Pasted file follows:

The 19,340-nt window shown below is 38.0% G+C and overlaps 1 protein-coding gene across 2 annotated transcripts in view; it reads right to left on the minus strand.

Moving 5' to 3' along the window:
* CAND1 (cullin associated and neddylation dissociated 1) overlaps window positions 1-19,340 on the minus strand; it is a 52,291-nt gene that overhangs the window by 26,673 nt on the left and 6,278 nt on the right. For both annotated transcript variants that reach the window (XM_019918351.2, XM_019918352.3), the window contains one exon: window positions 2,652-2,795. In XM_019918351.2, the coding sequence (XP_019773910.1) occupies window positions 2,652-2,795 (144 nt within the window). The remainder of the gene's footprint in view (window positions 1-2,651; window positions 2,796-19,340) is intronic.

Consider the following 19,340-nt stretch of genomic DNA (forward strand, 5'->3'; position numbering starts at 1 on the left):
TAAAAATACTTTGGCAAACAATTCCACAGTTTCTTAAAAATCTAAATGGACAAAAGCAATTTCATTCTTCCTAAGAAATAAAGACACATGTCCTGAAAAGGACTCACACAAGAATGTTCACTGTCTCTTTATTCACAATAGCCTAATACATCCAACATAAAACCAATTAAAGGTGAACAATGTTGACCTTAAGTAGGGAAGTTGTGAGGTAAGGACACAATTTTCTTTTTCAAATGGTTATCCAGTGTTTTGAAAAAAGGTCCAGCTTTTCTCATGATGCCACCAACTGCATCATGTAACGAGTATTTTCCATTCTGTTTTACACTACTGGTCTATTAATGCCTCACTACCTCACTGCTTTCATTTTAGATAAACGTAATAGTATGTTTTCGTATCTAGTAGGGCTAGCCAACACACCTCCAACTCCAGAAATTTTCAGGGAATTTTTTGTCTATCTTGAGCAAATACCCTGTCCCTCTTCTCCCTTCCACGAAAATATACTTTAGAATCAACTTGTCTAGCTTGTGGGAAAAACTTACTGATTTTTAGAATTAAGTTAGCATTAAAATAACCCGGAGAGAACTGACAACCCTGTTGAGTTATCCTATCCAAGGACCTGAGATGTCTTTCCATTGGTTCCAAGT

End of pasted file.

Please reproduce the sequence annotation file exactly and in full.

The 19,340-nt window shown below is 38.0% G+C and overlaps 1 protein-coding gene across 2 annotated transcripts in view; it reads right to left on the minus strand.

Moving 5' to 3' along the window:
* CAND1 (cullin associated and neddylation dissociated 1) overlaps window positions 1-19,340 on the minus strand; it is a 52,291-nt gene that overhangs the window by 26,673 nt on the left and 6,278 nt on the right. For both annotated transcript variants that reach the window (XM_019918351.2, XM_019918352.3), the window contains one exon: window positions 2,652-2,795. In XM_019918351.2, the coding sequence (XP_019773910.1) occupies window positions 2,652-2,795 (144 nt within the window). The remainder of the gene's footprint in view (window positions 1-2,651; window positions 2,796-19,340) is intronic.

Consider the following 19,340-nt stretch of genomic DNA (forward strand, 5'->3'; position numbering starts at 1 on the left):
TAAAAATACTTTGGCAAACAATTCCACAGTTTCTTAAAAATCTAAATGGACAAAAGCAATTTCATTCTTCCTAAGAAATAAAGACACATGTCCTGAAAAGGACTCACACAAGAATGTTCACTGTCTCTTTATTCACAATAGCCTAATACATCCAACATAAAACCAATTAAAGGTGAACAATGTTGACCTTAAGTAGGGAAGTTGTGAGGTAAGGACACAATTTTCTTTTTCAAATGGTTATCCAGTGTTTTGAAAAAAGGTCCAGCTTTTCTCATGATGCCACCAACTGCATCATGTAACGAGTATTTTCCATTCTGTTTTACACTACTGGTCTATTAATGCCTCACTACCTCACTGCTTTCATTTTAGATAAACGTAATAGTATGTTTTCGTATCTAGTAGGGCTAGCCAACACACCTCCAACTCCAGAAATTTTCAGGGAATTTTTTGTCTATCTTGAGCAAATACCCTGTCCCTCTTCTCCCTTCCACGAAAATATACTTTAGAATCAACTTGTCTAGCTTGTGGGAAAAACTTACTGATTTTTAGAATTAAGTTAGCATTAAAATAACCCGGAGAGAACTGACAACCCTGTTGAGTTATCCTATCCAAGGACCTGAGATGTCTTTCCATTGGTTCCAAGT